Washington staunchly opposes the tax and Congress could retaliate with a law to ban US financial groups from paying it. The tax is “unbelievably objectionable”, says Kenneth Bentsen, president of the Wall Street lobby group Sifma, adding that it is unclear whether European authorities have the right to collect it.
As a result of these problems, few in Brussels expect the FTT to be implemented as currently envisaged; privately banks are being told as much by some eurozone officials. The biggest faultline is between those countries that have a domestic transaction tax and those that do not. France and Italy, for instance, each want their own tax to become the eurozone standard. Both would be less ambitious than the commission proposal.
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Brussels argues that safety in numbers gives the 11 a chance to go for a bolder tax that raised more revenue. But the commission’s objective of covering “all markets, all actors and all instruments” is being tested to breaking point by demands for opt-outs.
Special treatment for the repo market seems inevitable, either through exemptions or much lower tax rates. The dilemma in Brussels is that a less ambitious UK-style “stamp duty” would hit retail products such as equities while sparing the complex derivatives that are the FTT’s main target. “They are searching for a graceful exit but it isn’t easy to find,” says one senior EU official.
“The wonderful irony is that it is the UK which has the best example of an FTT,” says Prof Persaud. “Low transaction costs in finance are good – but zero is not desirable. There is a middle road with a low tax that raises modest revenues but does eliminate some of the excesses.”
All eyes are on Germany, which has no stamp duty. Its original zeal has waned. German officials privately raise technical questions about implementation. “We are just beginning this discussion. It is not a major concern to be very frank,” Wolfgang Schäuble, Germany’s finance minister, admitted recently.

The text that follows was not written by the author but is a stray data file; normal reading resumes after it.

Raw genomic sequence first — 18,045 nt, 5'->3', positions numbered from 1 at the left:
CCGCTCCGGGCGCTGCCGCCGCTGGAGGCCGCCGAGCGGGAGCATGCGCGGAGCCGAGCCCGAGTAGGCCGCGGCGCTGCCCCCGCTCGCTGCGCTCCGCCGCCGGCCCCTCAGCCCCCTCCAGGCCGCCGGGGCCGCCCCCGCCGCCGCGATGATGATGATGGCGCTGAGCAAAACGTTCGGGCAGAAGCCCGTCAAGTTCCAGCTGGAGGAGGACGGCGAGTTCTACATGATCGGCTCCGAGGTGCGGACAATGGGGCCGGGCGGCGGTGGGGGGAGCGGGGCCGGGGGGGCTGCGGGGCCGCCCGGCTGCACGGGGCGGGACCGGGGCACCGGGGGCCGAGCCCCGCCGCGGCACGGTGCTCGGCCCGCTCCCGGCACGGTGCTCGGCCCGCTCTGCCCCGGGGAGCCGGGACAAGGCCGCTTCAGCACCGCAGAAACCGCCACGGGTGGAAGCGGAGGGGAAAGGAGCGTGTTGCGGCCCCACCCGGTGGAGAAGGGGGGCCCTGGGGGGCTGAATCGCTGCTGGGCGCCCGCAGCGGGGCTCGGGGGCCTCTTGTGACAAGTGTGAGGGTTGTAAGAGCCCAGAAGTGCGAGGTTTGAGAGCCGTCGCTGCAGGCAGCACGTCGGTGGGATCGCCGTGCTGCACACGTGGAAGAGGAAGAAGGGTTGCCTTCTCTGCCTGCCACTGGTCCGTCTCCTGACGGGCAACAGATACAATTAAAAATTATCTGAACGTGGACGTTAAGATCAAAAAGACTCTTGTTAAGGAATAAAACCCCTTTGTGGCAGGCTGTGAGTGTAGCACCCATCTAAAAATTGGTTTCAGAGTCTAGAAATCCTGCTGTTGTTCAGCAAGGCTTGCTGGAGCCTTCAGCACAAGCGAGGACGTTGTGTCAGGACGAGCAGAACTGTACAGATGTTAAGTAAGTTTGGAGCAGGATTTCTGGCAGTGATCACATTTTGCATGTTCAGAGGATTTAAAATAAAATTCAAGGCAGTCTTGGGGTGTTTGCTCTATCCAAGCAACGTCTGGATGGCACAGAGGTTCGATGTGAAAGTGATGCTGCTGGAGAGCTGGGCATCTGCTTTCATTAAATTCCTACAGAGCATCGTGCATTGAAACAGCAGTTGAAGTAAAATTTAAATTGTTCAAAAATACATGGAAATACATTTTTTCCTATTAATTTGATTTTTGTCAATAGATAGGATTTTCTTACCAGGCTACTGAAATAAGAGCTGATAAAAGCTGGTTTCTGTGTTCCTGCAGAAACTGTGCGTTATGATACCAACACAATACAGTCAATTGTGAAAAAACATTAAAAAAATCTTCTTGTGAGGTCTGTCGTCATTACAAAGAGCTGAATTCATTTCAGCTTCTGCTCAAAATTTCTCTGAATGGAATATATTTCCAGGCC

In Brussels, technical discussions continue but no big political decisions are expected before September’s federal elections in Germany. Should a grand coalition emerge between Chancellor Angela Merkel’s centre-right Christian Democratic Union and the pro-FTT Social Democratic party, the FTT negotiations might resume in Brussels with a vengeance.
In Brussels, no outcome is being ruled out, and some kind of “Robin Hood tax” could still emerge. “It has dawned on everyone that this is difficult, risky,” says one senior official involved in the talks. “But we have to do something. We’ve said too much.”
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James Tobin: The spiritual father of taxing day-to-day activities
The spiritual father of transaction tax is Professor James Tobin, a US economist who 40 years ago proposed a levy to “throw some sand in the wheels of our excessively efficient international money markets”, writes Philip Stafford.
Like the European Commission, he was responding to a period of great instability in financial markets. In 1972, the world was still coming to terms with the collapse of the Bretton Woods international monetary system when the US no longer allowed the dollar to be converted into gold.
Big currencies were allowed to float but the derivatives that investors use today to hedge risk had yet to take off fully. Futures markets were still largely regional and focused on commodities.
In the absence of global monetary and fiscal integration, Prof Tobin suggested a tax on cash trades in an effort to curb speculation and wild swings in important currencies. That would improve trading terms for the world’s poor. “Speculation on exchange rates … have serious and frequently painful real internal economic consequences,” he said.
Prof Tobin acknowledged his debt to John Maynard Keynes, who had proposed the imposition of a small transactions tax on all stock exchange dealings as far back as 1936.
But many current proposals have crucial differences from Tobin’s ideas. His preoccupation was foreign exchange – a market absented from European plans.
Prof Tobin, who went on to win a Nobel Prize, argued that it would be an “internationally agreed uniform tax”. In the eurozone, however, only 11 out of the 27 member states are pursuing his recommendation.
Moreover the professor distanced himself from some protesters.
“I have absolutely nothing in common with these anti-globalisation rebels. They’re misusing my name,” he told Der Spiegel in 2001, the year before his death.